Carbon offsetting is a controversial topic; on the one hand, it seems to offer workable solutions to the climate crisis, allowing people to use their services and reduce carbon emissions; on the other hand, it can be used as a gateway to greenwashing and false advertising. The reality lies somewhere in the middle; carbon offsetting has some merit when coupled with Net Zero efforts.
Key Takeaways: Carbon Offsetting
What is Carbon Offsetting?
Carbon offsetting is a simple concept, CO2 produced by industry, transport, and markets goes into the atmosphere and contributes to the greenhouse effect, but this carbon can be reabsorbed back into the earth with additional trees planted in forests, investments in renewable energy, and supporting people in the Global South to develop sustainable communities. It’s quite a nice idea.
The trouble is carbon offsetting is difficult to measure and often ineffective; at the same time, it makes individuals and businesses feel as though they are doing something to support Net Zero efforts when the opposite could be the case. Research by ProPublica has shown that many of the additional trees planted for carbon offsetting were planned to be planted in forests anyway.
Tree Planting is Inefficient
Many of the world's major carbon-heavy brands, such as Shell, BP, and EasyJet, passionately support carbon offsetting programs in the forests of Brazil. That’s not surprising since carbon offsetting allows them to continue their business-as-usual model sustaining profits by selling products to ethically-minded consumers. Tree planting can reduce carbon, but only a fraction.
The earth’s forests are critical to maintaining the balance of oxygen and carbon dioxide in the atmosphere, but planting trees to offset carbon is not the efficient machine the world needs to slash carbon emissions and reach Net Zero targets. A newly-planted tree can take up to twenty years to absorb the amount of carbon promised in the carbon offsetting programs people buy.
Issues With Climate Justice
Climate justice - or climate injustice - is the dynamic between countries with high carbon emissions and countries affected by climate change. Climate justice can take other forms, too; it’s estimated that people born today will have to emit eight times less carbon than their grandparents to stay with the 1.5-degree target. Climate justice is an important consideration.
It is easier, cheaper, and more effective for big-name brands to set up carbon-offsetting programs in the Global South, but this comes at the expense of the local communities who might use the land to serve their own needs. These carbon offsetting initiatives can compromise the rights of indigenous people and depose them of their ancestral land in the worst cases.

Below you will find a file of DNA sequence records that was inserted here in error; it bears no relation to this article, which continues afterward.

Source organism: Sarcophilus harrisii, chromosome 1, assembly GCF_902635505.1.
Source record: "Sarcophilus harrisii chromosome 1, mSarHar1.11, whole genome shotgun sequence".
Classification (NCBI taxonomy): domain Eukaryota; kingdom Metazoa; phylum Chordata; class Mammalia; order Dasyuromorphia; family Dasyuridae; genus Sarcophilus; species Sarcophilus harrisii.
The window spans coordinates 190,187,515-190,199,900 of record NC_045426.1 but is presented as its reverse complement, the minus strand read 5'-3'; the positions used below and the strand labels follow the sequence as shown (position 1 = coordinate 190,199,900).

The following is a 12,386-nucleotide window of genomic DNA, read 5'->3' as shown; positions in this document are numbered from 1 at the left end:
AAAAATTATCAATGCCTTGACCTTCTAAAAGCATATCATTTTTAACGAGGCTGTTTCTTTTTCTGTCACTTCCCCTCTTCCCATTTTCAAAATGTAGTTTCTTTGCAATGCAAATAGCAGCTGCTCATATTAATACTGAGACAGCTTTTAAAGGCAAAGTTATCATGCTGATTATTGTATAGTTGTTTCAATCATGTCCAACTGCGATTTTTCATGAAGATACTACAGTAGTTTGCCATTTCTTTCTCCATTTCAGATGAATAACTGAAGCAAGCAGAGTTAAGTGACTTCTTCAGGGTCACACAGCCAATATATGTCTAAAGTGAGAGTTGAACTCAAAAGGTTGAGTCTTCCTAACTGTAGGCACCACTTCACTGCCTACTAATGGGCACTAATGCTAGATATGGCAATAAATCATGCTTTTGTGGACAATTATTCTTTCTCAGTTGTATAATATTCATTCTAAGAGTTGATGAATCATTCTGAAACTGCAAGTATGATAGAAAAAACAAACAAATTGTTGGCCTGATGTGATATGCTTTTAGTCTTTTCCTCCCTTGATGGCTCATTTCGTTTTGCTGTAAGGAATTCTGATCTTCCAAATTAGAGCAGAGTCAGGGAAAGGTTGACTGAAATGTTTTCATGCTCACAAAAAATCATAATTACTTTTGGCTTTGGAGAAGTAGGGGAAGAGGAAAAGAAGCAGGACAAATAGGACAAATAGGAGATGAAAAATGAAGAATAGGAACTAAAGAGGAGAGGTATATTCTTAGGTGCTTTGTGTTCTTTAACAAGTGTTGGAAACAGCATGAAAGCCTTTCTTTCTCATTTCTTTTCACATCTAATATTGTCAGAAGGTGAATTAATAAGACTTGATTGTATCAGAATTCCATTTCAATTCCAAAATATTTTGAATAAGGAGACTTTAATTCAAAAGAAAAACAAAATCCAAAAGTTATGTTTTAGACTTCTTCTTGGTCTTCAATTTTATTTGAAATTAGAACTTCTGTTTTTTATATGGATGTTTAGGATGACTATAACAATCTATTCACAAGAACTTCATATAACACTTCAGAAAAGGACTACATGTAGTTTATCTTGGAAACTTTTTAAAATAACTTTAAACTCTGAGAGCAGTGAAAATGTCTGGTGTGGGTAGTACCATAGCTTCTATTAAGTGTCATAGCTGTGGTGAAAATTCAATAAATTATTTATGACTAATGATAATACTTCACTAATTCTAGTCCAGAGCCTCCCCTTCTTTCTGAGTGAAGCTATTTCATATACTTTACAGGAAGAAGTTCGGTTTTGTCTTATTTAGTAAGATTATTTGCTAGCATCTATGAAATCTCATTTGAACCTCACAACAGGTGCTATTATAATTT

Carbon Offsetting and PR
Carbon offsetting is excellent PR; it allows companies to present an ethical front and continue with business as usual. At the same time, carbon offsetting gives consumers peace of mind when transacting with companies since they get a service and make a green contribution. While it’s not completely ineffective, decisive action is needed to reduce carbon emissions directly.
It is now time for companies to move on from carbon offsetting arrangements in favour of carbon-reduction trajectories. The upside is that these efforts are also good for PR in the modern world. Businesses need to define low emissions thresholds and create workable decarbonisation strategies, with continued support for reforesting and rewilding communities.
Alternatives to Carbon Offsetting
When it comes to the climate emergency, every little count, even the small efforts people make on a daily basis to reduce carbon emissions, make a difference. There’s no doubt that carbon offsetting has a part to play, but consumers need to be aware of the dangers and alternatives.
If you are unsure about the green credentials of a company, you can always pursue your own offsetting agenda and source a transparent and responsible company or charity to invest in. In short, it’s always better to reduce personal carbon than to hand responsibility to the big brands.
Some Final Thoughts
Whether you are a business or an individual, you need to think about your carbon footprint and the impact your lifestyle is having. Small changes can make a big difference to your personal carbon emissions on the global journey to Net Zero in 2050. Find out more about how to make your business Net Zero by attending a Net Zero workshop or partnering with a climate mentor.
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